HP is expanding a voluntary worldwide program for batteries that shipped with many ENVY, Pavilion, ProBook, and other laptops, due to their "potential to overheat, posing a fire and burn hazard".
Win a NES Classic Edition console, extra controller + official Messenger Bag!
After months of speculation, Samsung has finally revealed the cause of its exploding Galaxy Note7. The handset manufacturer also unveiled a website and video dedicated to the incident.
Targeting customers who escaped the phone crippling update earlier this month, Verizon is set to start forwarding all non-emergency Galaxy Note7 calls to their customer service department.
Samsung is preparing to share results of its Galaxy Note7 investigation, after discontinuing the device due to safety risks. Its details will be announced later in the month.
It appears that Samsung has completed its investigation of the Galaxy Note7. Although the firm has sent its report to various labs, it has not offered a public announcement or report.
Samsung has recovered a majority of Note7 handsets, but it appears that some are still being used in the US. Samsung will update the Note7 and disable charging, hoping to reclaim the remaining units.
It's no secret - Samsung is determined to rid the world of the Galaxy Note7. While a large percentage of handsets have been recovered, the company is becoming more aggressive by disabling handsets.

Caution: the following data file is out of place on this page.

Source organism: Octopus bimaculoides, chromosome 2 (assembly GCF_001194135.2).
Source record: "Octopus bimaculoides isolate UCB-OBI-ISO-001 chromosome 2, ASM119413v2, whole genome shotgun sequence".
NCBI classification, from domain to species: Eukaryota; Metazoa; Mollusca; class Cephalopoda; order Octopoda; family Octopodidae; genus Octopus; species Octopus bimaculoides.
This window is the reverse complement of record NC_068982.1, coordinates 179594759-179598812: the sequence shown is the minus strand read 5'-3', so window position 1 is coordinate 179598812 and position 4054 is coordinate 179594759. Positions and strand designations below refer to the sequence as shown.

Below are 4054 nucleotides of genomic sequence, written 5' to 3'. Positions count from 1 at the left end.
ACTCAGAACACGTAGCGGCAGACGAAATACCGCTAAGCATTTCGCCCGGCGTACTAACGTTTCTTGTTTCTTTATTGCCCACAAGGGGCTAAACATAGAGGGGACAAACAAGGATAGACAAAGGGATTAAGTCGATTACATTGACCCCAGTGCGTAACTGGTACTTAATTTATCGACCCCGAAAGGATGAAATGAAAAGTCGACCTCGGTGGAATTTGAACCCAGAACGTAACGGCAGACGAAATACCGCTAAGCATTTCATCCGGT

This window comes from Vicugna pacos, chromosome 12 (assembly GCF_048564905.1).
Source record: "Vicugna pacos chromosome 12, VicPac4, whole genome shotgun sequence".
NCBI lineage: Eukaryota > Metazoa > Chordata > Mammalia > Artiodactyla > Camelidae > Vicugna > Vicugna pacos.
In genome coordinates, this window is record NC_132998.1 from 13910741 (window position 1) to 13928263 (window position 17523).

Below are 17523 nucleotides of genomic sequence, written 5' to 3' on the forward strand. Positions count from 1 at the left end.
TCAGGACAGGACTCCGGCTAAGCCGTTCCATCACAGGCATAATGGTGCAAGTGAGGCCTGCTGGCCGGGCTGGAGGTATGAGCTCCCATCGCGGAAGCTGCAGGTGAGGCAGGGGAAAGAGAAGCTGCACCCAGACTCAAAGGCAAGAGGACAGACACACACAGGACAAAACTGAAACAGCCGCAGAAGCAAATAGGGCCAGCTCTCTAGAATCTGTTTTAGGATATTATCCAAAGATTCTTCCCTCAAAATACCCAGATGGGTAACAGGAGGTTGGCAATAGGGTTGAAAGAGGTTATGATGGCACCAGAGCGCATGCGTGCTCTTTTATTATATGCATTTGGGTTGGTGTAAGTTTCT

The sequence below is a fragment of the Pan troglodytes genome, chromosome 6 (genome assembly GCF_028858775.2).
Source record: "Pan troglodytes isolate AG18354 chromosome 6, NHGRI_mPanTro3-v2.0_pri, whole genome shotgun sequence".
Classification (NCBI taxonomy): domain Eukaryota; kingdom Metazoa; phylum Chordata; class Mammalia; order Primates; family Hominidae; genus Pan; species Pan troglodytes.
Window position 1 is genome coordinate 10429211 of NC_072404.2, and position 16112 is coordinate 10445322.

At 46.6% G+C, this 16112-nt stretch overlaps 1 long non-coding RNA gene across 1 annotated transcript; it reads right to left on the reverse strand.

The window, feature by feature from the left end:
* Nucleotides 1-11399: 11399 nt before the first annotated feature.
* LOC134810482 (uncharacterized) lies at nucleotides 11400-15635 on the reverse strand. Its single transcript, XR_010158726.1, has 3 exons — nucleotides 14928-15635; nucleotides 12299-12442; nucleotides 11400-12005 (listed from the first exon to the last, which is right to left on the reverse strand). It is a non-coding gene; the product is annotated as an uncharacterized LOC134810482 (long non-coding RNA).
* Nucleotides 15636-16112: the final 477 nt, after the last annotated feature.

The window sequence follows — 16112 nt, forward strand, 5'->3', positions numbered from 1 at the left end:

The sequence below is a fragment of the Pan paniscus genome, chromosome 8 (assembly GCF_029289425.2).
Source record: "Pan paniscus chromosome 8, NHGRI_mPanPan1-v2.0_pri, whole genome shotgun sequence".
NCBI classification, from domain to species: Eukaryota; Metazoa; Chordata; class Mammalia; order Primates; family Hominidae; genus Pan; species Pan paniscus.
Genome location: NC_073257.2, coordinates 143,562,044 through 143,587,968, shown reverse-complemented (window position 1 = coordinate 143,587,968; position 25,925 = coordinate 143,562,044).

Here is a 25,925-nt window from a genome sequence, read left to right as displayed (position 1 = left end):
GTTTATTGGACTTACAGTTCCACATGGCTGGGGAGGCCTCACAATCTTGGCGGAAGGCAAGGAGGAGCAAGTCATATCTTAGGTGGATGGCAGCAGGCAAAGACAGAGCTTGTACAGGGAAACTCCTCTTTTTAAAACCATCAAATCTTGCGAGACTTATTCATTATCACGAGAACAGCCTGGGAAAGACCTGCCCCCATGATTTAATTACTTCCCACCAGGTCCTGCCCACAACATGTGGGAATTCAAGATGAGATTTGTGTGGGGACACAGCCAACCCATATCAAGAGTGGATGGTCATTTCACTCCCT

Although its only been out for a few weeks, GoPro is recalling its latest Karma drone and issuing full refunds. The company stated that a small number of users have reported unexpected power loss.
Samsung has announced a recall of 2.8 million units of its washing machines that were sold from 2011 to 2016, due to a design failure that can cause the machines to come apart.
Samsung has announced that in some parts of the world Note7 devices will soon stop connecting to mobile networks. This move is in an effort to force users to return their fire-prone devices.
Samsung's recall of the Galaxy Note7 is going to leave a lot of customers looking for a new handset. If that's you, consider these suggestions when exchanging your handset.
Samsung is alerting users of the Galaxy S7 that their phones are not issued for recall. The company is taking precautionary methods to ensure confusion does not arise between the Note7 and S7 line.